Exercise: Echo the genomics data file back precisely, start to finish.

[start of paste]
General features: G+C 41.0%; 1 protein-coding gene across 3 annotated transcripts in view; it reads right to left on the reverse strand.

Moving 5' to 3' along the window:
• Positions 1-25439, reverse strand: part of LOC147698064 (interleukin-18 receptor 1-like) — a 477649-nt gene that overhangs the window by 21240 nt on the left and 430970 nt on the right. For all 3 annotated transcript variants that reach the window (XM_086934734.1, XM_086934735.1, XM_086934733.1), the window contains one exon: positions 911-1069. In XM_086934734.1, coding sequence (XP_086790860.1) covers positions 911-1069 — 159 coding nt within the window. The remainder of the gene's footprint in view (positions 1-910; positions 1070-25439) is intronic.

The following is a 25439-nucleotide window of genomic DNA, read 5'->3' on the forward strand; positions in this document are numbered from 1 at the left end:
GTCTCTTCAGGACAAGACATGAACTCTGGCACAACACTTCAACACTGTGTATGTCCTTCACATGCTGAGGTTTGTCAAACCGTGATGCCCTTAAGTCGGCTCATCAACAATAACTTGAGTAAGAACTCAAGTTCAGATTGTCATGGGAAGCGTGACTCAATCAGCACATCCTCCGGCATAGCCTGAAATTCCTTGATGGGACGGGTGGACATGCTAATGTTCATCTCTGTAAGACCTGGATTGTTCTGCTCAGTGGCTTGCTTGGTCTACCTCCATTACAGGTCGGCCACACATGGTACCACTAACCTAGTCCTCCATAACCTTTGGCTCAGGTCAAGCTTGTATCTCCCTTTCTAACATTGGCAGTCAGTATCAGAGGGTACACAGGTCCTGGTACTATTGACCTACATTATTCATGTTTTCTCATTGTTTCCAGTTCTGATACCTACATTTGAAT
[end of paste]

General features: G+C 41.0%; 1 protein-coding gene across 3 annotated transcripts in view; it reads right to left on the reverse strand.

Moving 5' to 3' along the window:
• Positions 1-25439, reverse strand: part of LOC147698064 (interleukin-18 receptor 1-like) — a 477649-nt gene that overhangs the window by 21240 nt on the left and 430970 nt on the right. For all 3 annotated transcript variants that reach the window (XM_086934734.1, XM_086934735.1, XM_086934733.1), the window contains one exon: positions 911-1069. In XM_086934734.1, coding sequence (XP_086790860.1) covers positions 911-1069 — 159 coding nt within the window. The remainder of the gene's footprint in view (positions 1-910; positions 1070-25439) is intronic.

The following is a 25439-nucleotide window of genomic DNA, read 5'->3' on the forward strand; positions in this document are numbered from 1 at the left end:
GTCTCTTCAGGACAAGACATGAACTCTGGCACAACACTTCAACACTGTGTATGTCCTTCACATGCTGAGGTTTGTCAAACCGTGATGCCCTTAAGTCGGCTCATCAACAATAACTTGAGTAAGAACTCAAGTTCAGATTGTCATGGGAAGCGTGACTCAATCAGCACATCCTCCGGCATAGCCTGAAATTCCTTGATGGGACGGGTGGACATGCTAATGTTCATCTCTGTAAGACCTGGATTGTTCTGCTCAGTGGCTTGCTTGGTCTACCTCCATTACAGGTCGGCCACACATGGTACCACTAACCTAGTCCTCCATAACCTTTGGCTCAGGTCAAGCTTGTATCTCCCTTTCTAACATTGGCAGTCAGTATCAGAGGGTACACAGGTCCTGGTACTATTGACCTACATTATTCATGTTTTCTCATTGTTTCCAGTTCTGATACCTACATTTGAAT